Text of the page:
Humor, hope, resistance, enthusiasm... This is what emerges from the Mask Mania 2020, a creative initiative launched recently by the cultural association ARAC for Art and Culture.
The initiative invites artists to reinvent the masks that we find ourselves obliged to wear in order to protect ourselves from the pandemic.
The masks that were transformed by the artists are displayed on ARAC's Facebook page.
The project's creator and founder of ARAC Ashraf Reda created a work which he titled The Alphabet of History. He covered the mask with vibrant colours of the rainbow, reflecting the diversity that characterises humanity, adding old Egyptian motifs (pharaonic, Islamic, Coptic, etc.) to the design. He also invented a new Arabic alphabet, painting miniature letters based on elements from Egyptian heritage: pyramids, minarets, fish, and waves stand out on the surface of the mask.
In addition, three female artists – Shery Elbeyaa, Hanaa Amin and Randa Fouad – opted for joyful colours to lighten these difficult times.
Fatma Hassan painted black and white roses on her mask titled Samra (brunette). She comments on her work by saying, "I opted for black and white because it goes hand in hand with the crisis. The shades of grey give the work a cloudy effect; we are in the dark as it is today. However, I never lose hope of getting to the end of this epidemic."
She adds that as she worked on the mask with a very fine brush, she had to deal with the cramped surface which limited her.
Hosni Abou Bakr defies the narrow surface, but also the folds forming the mask. On the mask, he draws his mouth, his moustache and his beard. When he wears it, you cannot really see the difference between the mask and his facial features, hence a natural effect which allows the artist not to feel disguised or hooded.
“The world lives in the phobia of masks. Mine breaks with this idea; you don't need to worry or comply completely with the constraints of isolation. My mask does not only seek to protect me, but also to free me from constraints, and to entertain me,” Abou Bakr underlines.
A beautiful smile
"Don't let the mask hide your smile," says painter and stylist Niha Hetta, who drew a broad smile on her mask, showing all of her teeth. Her lips are highlighted in red acrylic. "Smiling is one of the most effective ways to increase positive vibes around us and overcome hardship," she says.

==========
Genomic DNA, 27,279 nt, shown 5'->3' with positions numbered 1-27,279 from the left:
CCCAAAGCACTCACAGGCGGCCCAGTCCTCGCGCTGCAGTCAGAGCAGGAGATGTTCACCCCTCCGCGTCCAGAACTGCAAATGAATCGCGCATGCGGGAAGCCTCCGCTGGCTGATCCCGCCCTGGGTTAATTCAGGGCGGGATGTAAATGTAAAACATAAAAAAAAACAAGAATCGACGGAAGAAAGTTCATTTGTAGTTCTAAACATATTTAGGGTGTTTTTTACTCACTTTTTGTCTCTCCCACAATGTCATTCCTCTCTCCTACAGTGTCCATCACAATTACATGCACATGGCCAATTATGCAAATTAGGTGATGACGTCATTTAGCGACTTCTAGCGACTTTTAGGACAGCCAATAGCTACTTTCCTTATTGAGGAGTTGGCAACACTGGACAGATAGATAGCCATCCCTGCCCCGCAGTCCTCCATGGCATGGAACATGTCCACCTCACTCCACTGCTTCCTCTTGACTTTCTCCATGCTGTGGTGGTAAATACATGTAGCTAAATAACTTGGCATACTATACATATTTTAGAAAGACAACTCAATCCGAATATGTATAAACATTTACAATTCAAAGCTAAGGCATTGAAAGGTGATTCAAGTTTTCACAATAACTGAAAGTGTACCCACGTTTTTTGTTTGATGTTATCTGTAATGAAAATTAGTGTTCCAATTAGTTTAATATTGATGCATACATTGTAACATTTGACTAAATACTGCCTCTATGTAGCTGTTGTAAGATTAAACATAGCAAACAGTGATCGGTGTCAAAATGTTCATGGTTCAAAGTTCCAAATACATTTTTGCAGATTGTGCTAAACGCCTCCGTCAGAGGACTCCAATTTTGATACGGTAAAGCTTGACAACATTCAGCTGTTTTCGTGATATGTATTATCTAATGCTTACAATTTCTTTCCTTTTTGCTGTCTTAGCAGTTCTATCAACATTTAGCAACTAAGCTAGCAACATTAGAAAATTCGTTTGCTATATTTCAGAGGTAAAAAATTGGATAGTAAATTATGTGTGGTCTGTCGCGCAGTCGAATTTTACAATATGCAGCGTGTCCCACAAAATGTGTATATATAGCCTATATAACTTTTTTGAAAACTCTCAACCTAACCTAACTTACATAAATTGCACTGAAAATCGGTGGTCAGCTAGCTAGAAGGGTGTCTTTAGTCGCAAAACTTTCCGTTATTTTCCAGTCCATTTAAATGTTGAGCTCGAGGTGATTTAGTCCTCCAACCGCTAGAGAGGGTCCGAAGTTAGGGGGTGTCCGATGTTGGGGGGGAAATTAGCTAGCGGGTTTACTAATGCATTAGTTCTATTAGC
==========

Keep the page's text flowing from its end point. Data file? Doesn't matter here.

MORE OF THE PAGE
Cartoonist Yasser Gaessa is inspired by van Gogh, doomed to unhappiness and loneliness. He uses his mask as canvas for wheat fields and flowering orchards, believing that this is a way to generate positive energy.
Reda Abdel-Rahman went a step further by creating a video installation using the motion design technique and graphic design work.
The protagonist of the video is the artist himself, wearing a different mask for each new image. All of the images are accompanied by mysterious music, expressing unease in the face of confinement. In it we find images of a flower mask, another in the form of a dollar bill or a children's toy, etc.
"These are the objects that I have at home, in the United States, the country where I currently reside. Humanity everywhere lives in existential anguish. Neither money nor American nationality can be used. This is the time when man has to think about his life differently," Reda Abdel-Rahman comments on his work.
"The initiative has received quite a bit interest from the artists," Ashraf Reda reveals, adding that "several designers and ready-to-wear store owners contacted me to market the masks shared on the ARAC Facebook page. But I prefer to be patient in order to guarantee intellectual property rights. I believe that in Egypt, like everywhere else in the world, we should expect a massive change in cultural and social fashions after the deconfinement. The mask may become part of our clothing accessories."
And once the pandemic is over, Reda hopes to organise a large exhibition in the gallery of the Cairo Opera House. "It will probably not be until next June. I hope to be able to display all the masks, in the form of a huge mural, and raise the following questions: how has the coronavirus crisis changed the world? Where are we going? And how do you use art to cheer people up?"
This article was first published in Al Ahram Hebdo's 13 May 2020 issue
For more arts and culture news and updates, follow Ahram Online Arts and Culture on Twitter at @AhramOnlineArts and on Facebook at Ahram Online: Arts & Culture